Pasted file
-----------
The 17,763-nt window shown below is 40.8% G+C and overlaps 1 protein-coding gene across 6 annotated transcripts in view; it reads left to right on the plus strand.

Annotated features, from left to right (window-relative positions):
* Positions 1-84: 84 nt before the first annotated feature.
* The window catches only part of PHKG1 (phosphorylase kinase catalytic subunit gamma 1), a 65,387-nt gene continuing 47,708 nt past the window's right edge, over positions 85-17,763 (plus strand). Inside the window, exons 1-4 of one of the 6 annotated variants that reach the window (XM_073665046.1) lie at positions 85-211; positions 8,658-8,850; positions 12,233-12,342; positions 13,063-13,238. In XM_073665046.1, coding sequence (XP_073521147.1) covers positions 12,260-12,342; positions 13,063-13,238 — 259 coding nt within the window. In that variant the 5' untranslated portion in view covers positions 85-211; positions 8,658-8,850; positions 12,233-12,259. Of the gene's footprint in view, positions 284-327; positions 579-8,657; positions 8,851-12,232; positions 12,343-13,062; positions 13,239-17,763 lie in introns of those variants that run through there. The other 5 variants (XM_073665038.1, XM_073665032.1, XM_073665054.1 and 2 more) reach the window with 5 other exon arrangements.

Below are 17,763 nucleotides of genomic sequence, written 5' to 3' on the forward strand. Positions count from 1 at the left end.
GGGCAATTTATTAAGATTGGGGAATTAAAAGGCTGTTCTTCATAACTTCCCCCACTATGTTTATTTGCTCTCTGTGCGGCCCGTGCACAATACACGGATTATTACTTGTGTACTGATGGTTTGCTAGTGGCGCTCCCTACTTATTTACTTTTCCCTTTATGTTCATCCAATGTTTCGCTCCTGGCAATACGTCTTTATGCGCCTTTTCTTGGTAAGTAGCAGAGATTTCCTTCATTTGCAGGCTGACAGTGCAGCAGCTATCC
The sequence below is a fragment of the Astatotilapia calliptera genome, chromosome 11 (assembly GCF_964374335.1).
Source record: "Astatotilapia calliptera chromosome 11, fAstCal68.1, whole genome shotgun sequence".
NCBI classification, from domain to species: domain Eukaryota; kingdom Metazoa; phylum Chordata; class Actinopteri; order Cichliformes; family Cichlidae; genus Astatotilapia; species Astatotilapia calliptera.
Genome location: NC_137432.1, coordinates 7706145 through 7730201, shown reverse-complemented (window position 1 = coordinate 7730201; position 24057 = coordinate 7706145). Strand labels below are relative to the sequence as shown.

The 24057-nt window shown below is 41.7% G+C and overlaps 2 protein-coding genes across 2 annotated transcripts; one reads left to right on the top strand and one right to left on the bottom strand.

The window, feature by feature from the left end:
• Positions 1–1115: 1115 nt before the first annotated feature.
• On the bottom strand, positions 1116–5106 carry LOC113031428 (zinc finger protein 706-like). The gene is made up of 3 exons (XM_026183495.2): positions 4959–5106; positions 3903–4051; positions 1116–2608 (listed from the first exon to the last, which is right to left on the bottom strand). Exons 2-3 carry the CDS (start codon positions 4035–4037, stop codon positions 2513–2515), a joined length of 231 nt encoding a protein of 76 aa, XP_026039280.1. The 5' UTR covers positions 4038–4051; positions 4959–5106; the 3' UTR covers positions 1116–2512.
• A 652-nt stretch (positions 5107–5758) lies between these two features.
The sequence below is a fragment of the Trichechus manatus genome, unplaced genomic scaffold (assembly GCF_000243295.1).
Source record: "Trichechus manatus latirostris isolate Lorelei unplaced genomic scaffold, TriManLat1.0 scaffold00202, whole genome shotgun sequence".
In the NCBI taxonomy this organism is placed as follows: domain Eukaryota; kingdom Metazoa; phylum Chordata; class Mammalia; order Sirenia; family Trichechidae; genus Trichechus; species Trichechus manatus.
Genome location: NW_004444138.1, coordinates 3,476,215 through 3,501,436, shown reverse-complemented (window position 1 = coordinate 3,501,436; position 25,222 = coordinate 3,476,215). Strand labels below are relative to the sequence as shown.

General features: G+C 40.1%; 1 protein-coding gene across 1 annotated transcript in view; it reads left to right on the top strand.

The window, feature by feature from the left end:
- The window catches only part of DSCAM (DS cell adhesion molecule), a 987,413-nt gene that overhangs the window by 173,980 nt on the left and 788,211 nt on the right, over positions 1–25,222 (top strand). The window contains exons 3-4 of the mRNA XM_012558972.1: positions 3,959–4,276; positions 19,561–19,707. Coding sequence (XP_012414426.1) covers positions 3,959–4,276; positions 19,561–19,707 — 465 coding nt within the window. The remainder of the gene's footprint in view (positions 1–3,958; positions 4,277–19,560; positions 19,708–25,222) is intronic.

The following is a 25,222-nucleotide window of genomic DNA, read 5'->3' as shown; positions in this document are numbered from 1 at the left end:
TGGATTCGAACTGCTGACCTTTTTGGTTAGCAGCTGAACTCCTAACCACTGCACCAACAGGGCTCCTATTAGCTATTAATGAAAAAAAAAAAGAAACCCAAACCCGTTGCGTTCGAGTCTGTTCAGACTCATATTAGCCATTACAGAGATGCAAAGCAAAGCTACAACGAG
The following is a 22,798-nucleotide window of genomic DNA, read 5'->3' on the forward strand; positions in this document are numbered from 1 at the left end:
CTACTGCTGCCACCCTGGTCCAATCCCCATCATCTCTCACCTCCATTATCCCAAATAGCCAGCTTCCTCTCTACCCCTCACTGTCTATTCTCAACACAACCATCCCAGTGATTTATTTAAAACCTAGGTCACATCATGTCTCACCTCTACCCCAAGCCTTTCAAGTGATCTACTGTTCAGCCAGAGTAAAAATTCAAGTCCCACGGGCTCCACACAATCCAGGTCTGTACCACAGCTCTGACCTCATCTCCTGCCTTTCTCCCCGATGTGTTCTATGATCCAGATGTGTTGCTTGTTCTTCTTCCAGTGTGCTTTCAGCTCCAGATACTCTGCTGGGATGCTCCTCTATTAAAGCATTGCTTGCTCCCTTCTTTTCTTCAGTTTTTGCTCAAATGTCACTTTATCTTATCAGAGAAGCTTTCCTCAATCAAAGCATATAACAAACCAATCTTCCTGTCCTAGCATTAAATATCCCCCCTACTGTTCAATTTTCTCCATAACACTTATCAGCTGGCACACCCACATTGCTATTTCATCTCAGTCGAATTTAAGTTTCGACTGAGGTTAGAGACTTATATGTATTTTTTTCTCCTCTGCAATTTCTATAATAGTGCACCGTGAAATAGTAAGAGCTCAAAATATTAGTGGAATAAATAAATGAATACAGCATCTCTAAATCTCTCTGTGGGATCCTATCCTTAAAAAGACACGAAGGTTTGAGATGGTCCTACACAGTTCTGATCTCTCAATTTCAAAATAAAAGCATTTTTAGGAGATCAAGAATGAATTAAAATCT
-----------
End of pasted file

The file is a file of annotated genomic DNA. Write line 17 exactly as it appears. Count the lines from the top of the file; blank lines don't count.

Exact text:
Source record: "Trichechus manatus latirostris isolate Lorelei unplaced genomic scaffold, TriManLat1.0 scaffold00202, whole genome shotgun sequence".